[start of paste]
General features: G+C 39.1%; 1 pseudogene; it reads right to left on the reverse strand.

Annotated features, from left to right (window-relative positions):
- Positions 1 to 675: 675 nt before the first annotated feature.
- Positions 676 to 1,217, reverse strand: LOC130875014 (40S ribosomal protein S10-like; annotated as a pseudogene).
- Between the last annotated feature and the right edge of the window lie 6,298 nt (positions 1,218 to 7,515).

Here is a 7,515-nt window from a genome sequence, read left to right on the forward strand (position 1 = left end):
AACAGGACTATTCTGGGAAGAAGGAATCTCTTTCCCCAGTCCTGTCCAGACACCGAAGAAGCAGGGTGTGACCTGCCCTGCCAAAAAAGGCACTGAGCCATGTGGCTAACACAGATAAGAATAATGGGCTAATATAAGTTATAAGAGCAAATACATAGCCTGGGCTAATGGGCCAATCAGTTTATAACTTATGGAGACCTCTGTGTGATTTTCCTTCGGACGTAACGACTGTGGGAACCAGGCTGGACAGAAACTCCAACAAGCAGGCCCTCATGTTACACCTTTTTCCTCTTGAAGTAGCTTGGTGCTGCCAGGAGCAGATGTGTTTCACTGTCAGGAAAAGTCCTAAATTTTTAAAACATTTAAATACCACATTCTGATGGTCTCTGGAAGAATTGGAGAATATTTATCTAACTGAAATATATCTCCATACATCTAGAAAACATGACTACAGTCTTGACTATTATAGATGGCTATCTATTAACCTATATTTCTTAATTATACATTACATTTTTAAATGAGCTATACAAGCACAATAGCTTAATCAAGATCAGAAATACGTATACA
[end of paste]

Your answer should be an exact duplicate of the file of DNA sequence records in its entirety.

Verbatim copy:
General features: G+C 39.1%; 1 pseudogene; it reads right to left on the reverse strand.

Annotated features, from left to right (window-relative positions):
- Positions 1 to 675: 675 nt before the first annotated feature.
- Positions 676 to 1,217, reverse strand: LOC130875014 (40S ribosomal protein S10-like; annotated as a pseudogene).
- Between the last annotated feature and the right edge of the window lie 6,298 nt (positions 1,218 to 7,515).

Here is a 7,515-nt window from a genome sequence, read left to right on the forward strand (position 1 = left end):
AACAGGACTATTCTGGGAAGAAGGAATCTCTTTCCCCAGTCCTGTCCAGACACCGAAGAAGCAGGGTGTGACCTGCCCTGCCAAAAAAGGCACTGAGCCATGTGGCTAACACAGATAAGAATAATGGGCTAATATAAGTTATAAGAGCAAATACATAGCCTGGGCTAATGGGCCAATCAGTTTATAACTTATGGAGACCTCTGTGTGATTTTCCTTCGGACGTAACGACTGTGGGAACCAGGCTGGACAGAAACTCCAACAAGCAGGCCCTCATGTTACACCTTTTTCCTCTTGAAGTAGCTTGGTGCTGCCAGGAGCAGATGTGTTTCACTGTCAGGAAAAGTCCTAAATTTTTAAAACATTTAAATACCACATTCTGATGGTCTCTGGAAGAATTGGAGAATATTTATCTAACTGAAATATATCTCCATACATCTAGAAAACATGACTACAGTCTTGACTATTATAGATGGCTATCTATTAACCTATATTTCTTAATTATACATTACATTTTTAAATGAGCTATACAAGCACAATAGCTTAATCAAGATCAGAAATACGTATACA